|Stalker, H -|
|Weissinger, A -|
|Milla-Lewis, S -|
Submitted to: Peanut Science
Publication Type: Peer Reviewed Journal
Publication Acceptance Date: October 20, 2009
Publication Date: December 1, 2009
Citation: Stalker, H.T., Weissinger, A.K., Milla-Lewis, S., Holbrook Jr, C.C. 2009. Genomics: An evolving science in peanut. Peanut Science. 36:2-10. Interpretive Summary: Genomic science is an approach of investigating and understanding the highly complex structures and processes that make up a phenotype. The goal of genomics is to integrated knowledge about how the genome is organized, regulated, and interacted to create structures, products, and activities. Peanut has lagged behind many other crops in the development and use of genomic science. To address this, a number of workshops have been held to discuss common goals and develop a national strategic plan. Teams of researchers, including molecular biologists, plant breeders, pathologists, and many other disciplines need to be developed to fully utilize the potential of genomics for peanut improvement.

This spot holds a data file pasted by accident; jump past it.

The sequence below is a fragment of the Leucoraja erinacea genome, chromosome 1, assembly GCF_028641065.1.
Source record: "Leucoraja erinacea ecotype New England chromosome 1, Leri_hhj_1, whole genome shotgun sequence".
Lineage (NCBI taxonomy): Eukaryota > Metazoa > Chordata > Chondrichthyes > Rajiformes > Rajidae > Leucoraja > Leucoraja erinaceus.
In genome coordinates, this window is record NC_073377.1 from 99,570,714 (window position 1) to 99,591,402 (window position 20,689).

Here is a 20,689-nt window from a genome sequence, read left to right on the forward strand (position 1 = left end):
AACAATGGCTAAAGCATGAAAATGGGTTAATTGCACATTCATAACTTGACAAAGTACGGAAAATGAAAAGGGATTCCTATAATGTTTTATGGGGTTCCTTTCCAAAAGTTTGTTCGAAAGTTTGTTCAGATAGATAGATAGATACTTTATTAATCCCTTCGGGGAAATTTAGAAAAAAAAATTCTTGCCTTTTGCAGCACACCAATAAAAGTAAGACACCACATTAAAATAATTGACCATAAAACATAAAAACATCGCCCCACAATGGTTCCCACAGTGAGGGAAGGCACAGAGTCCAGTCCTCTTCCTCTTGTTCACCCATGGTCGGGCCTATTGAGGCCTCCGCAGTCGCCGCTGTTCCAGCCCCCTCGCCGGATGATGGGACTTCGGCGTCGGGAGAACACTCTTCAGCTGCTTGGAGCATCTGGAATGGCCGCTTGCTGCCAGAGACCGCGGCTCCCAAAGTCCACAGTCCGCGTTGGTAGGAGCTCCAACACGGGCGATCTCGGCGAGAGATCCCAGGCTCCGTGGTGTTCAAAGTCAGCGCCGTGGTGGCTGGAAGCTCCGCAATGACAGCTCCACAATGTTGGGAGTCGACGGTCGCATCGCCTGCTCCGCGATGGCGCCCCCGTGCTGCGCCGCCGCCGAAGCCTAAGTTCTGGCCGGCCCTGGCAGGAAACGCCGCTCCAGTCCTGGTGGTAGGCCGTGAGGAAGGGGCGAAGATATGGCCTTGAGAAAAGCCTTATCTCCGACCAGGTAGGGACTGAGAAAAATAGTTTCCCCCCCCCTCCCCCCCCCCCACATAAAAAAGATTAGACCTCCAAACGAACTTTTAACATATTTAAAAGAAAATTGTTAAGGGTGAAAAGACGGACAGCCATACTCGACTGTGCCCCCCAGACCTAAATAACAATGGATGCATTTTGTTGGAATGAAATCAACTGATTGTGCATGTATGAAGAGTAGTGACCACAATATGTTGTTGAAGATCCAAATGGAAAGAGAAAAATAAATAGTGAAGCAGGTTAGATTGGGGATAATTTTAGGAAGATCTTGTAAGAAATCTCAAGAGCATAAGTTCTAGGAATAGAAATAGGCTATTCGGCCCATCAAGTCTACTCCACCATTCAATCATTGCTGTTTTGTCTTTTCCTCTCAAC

Technical Abstract: Genomic science offers new tools to explore the function of genes and their effects on plant and animals. Arachis hypogaea is a polyploid species of relatively recent origin and molecular analysis with technologies available in the 1980s and 1990s resulted in little progress in the cultivated species because of apparent lack of molecular variation. Large numbers of polymorphisms existing in wild Arachis species led to evolutionary and gene introgression studies. High throughput genomic sequencing technologies have greatly expanded the possibilities for investigating gene function, but techniques are sufficiently expensive that most federal funding has been directed toward model species and ‘major’ crops. Peanut has lagged behind many other crops, but the number of researchers working on the species in the U.S. and internationally has greatly increased during recent years. In an effort to bring researchers who work with a number of legume crops together to discuss common goals, a national strategic planning workshop was held in 2001 which led to the U.S. Legume Crops Genomic Initiative. A second workshop was held in 2004 to develop a plan with specific objectives for cross-legume genomics research and to outline milestones for accomplishments. Specifically for peanut, a genomics strategic planning workshop was organized at Atlanta in 2004 by the American Peanut Council. A broad view of genomic science was adopted and goals were set by participants to include (a) improving the utility of genetic tools for peanut genomics research, (b) improving the efficacy of technology for gene manipulation in genomics, ( c) developing a framework for assembling the peanut genetic blueprint, (d) improving knowledge of gene identification and regulation, and (e) providing bioinformatic management of peanut biological information. Teams of researchers, including molecular biologists, plant breeders, pathologists, and many other disciplines need to be developed to fully utilize the potential of genomics for peanut improvement.